Last Thursday, at the Barry County Commission's 2012 budget hearing, Sheriff Mick Epperly announced that an anonymous donor has committed to support the continuation of the county DARE (Drug Abuse Resistance Education) program through a $10,000 donation. DARE serves the Shell Knob, Exeter, Southwest, Wheaton and Purdy school districts. (Cassville maintains its own DARE program through the Cassville Police Department.)
I was excited to hear that one generous Barry Countian stepped forward to help continue a program that is designed to teach area sixth grade students about the dangers of drugs, alcohol and tobacco. In addition to continuing the DARE program, which teaches kids about peer pressure and provides tools for saying "no" to destructive behavior, the $10,000 donation will give the county the money to provide one local resident with a part-time job as a bailiff at the Barry County Judicial Center.
The Barry County Sheriff's Department has offered the DARE program in area schools since 1991. The program was first taught, and developed, by Dana Kammerlohr. After Kammerlohr accepted her current position as Cassville police chief, Deputy Larry Stockton stepped into the county DARE instructor position. Stockton offers nearly a dozen 45-minute lessons at each area school district. Students also receive a DARE workbook that offers a number of educational activities. DARE lessons are designed to help children build self-esteem, manage stress, foresee behavioral consequences, resist pro-drug messages in the media and identify alternatives to drug use.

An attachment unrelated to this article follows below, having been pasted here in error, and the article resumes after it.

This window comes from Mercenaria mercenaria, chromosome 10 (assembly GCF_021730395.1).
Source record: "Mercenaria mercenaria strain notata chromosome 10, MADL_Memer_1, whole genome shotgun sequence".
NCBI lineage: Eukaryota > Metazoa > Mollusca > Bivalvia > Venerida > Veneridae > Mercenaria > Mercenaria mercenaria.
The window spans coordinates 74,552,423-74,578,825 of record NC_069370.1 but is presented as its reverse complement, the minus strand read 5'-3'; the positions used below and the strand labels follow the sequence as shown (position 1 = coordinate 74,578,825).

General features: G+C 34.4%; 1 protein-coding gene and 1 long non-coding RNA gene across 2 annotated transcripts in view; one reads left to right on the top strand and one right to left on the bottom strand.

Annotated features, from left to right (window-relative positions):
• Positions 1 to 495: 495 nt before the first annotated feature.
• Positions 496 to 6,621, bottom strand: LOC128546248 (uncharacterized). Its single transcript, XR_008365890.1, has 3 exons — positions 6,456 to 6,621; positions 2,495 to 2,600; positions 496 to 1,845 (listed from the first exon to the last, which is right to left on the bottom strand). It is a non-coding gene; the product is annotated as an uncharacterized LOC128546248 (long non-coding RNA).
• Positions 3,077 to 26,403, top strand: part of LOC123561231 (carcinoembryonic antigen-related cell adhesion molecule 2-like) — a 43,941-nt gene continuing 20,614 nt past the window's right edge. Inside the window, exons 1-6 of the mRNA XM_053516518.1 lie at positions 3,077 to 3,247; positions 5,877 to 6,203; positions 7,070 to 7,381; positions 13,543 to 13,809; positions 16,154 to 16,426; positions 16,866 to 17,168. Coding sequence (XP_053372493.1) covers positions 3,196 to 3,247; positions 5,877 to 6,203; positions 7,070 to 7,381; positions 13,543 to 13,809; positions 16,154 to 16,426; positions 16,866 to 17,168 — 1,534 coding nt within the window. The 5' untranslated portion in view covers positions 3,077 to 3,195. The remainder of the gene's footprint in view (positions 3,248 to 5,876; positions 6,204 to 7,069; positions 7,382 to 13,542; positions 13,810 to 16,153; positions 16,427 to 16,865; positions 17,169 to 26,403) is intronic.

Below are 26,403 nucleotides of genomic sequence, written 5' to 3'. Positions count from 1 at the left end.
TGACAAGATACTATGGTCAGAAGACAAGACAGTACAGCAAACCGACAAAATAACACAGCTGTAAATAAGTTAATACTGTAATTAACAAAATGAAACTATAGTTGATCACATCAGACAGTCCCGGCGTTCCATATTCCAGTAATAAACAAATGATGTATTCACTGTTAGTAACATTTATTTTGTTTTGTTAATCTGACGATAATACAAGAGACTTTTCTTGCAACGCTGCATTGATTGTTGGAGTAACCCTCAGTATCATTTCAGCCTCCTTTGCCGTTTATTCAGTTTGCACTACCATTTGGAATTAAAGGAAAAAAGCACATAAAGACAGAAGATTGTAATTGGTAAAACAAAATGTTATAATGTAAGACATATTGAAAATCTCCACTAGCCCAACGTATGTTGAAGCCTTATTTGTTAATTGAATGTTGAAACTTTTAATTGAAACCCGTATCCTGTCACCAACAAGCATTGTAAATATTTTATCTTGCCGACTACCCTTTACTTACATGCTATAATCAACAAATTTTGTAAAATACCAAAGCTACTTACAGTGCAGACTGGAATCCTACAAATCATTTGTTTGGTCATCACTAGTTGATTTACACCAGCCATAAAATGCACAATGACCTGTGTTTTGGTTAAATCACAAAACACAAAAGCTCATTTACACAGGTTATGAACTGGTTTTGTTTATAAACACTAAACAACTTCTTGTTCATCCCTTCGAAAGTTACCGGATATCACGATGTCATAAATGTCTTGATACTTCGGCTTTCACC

There are some local residents who say they don't feel the DARE program makes a difference in the lives of children. Often, those individuals point to the fact that there are still local teenagers using drugs and alcohol. I believe that those who see the program this way are missing the bigger picture.
I have been to numerous DARE graduation ceremonies. At many of those events, I have heard both Kammerlohr and Stockton say that if the DARE program makes an impact in just one child's life it has served its purpose. Isn't this true? If just one student has the courage to say "no" to drugs, alcohol or smoking, hasn't the program succeeded? When you consider that nearly 200 sixth graders across the county complete the DARE program each year, isn't it plausible to say that more than one child will be positively impacted by the program?
It is wonderful that one local community member saw the DARE program's worth but couldn't more area residents step forward to help fund this valuable program? According to the 2010 Census there are more than 35,000 individuals living in Barry County. If just one-10th of the county's population committed just 25 cents to the program each month, we could ensure the DARE program continues long after funds received from one generous donor have been depleted.
Thank you to the anonymous donor who saw the value of the county-wide DARE program. Maybe others will follow your example and choose to support the program in the future.